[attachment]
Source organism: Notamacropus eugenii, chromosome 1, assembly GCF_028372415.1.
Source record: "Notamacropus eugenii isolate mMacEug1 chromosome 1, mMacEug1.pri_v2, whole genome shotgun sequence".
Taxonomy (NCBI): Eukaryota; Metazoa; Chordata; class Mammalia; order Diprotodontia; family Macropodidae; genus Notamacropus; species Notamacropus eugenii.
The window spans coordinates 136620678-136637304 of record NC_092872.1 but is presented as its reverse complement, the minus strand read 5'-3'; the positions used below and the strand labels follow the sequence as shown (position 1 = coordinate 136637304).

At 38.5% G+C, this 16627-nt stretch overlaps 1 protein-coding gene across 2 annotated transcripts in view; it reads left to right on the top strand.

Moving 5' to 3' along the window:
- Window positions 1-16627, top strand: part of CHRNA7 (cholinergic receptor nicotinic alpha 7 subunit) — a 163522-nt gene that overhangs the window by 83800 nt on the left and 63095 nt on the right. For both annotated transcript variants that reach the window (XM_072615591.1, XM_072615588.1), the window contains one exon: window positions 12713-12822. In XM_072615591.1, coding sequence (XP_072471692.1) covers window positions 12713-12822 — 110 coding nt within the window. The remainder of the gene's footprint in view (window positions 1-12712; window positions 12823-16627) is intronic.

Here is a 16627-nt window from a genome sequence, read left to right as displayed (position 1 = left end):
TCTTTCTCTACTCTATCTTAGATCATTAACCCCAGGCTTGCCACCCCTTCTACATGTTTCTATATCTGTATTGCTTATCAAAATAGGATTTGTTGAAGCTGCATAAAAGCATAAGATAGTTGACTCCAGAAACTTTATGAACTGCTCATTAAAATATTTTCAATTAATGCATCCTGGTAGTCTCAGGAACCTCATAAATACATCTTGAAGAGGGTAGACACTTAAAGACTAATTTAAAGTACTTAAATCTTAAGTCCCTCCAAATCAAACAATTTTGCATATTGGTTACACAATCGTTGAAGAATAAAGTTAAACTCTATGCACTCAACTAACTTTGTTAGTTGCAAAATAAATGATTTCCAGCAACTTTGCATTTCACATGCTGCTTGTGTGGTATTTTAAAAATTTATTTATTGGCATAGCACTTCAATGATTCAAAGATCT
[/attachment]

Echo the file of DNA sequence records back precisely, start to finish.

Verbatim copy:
Source organism: Notamacropus eugenii, chromosome 1, assembly GCF_028372415.1.
Source record: "Notamacropus eugenii isolate mMacEug1 chromosome 1, mMacEug1.pri_v2, whole genome shotgun sequence".
Taxonomy (NCBI): Eukaryota; Metazoa; Chordata; class Mammalia; order Diprotodontia; family Macropodidae; genus Notamacropus; species Notamacropus eugenii.
The window spans coordinates 136620678-136637304 of record NC_092872.1 but is presented as its reverse complement, the minus strand read 5'-3'; the positions used below and the strand labels follow the sequence as shown (position 1 = coordinate 136637304).

At 38.5% G+C, this 16627-nt stretch overlaps 1 protein-coding gene across 2 annotated transcripts in view; it reads left to right on the top strand.

Moving 5' to 3' along the window:
- Window positions 1-16627, top strand: part of CHRNA7 (cholinergic receptor nicotinic alpha 7 subunit) — a 163522-nt gene that overhangs the window by 83800 nt on the left and 63095 nt on the right. For both annotated transcript variants that reach the window (XM_072615591.1, XM_072615588.1), the window contains one exon: window positions 12713-12822. In XM_072615591.1, coding sequence (XP_072471692.1) covers window positions 12713-12822 — 110 coding nt within the window. The remainder of the gene's footprint in view (window positions 1-12712; window positions 12823-16627) is intronic.

Here is a 16627-nt window from a genome sequence, read left to right as displayed (position 1 = left end):
TCTTTCTCTACTCTATCTTAGATCATTAACCCCAGGCTTGCCACCCCTTCTACATGTTTCTATATCTGTATTGCTTATCAAAATAGGATTTGTTGAAGCTGCATAAAAGCATAAGATAGTTGACTCCAGAAACTTTATGAACTGCTCATTAAAATATTTTCAATTAATGCATCCTGGTAGTCTCAGGAACCTCATAAATACATCTTGAAGAGGGTAGACACTTAAAGACTAATTTAAAGTACTTAAATCTTAAGTCCCTCCAAATCAAACAATTTTGCATATTGGTTACACAATCGTTGAAGAATAAAGTTAAACTCTATGCACTCAACTAACTTTGTTAGTTGCAAAATAAATGATTTCCAGCAACTTTGCATTTCACATGCTGCTTGTGTGGTATTTTAAAAATTTATTTATTGGCATAGCACTTCAATGATTCAAAGATCT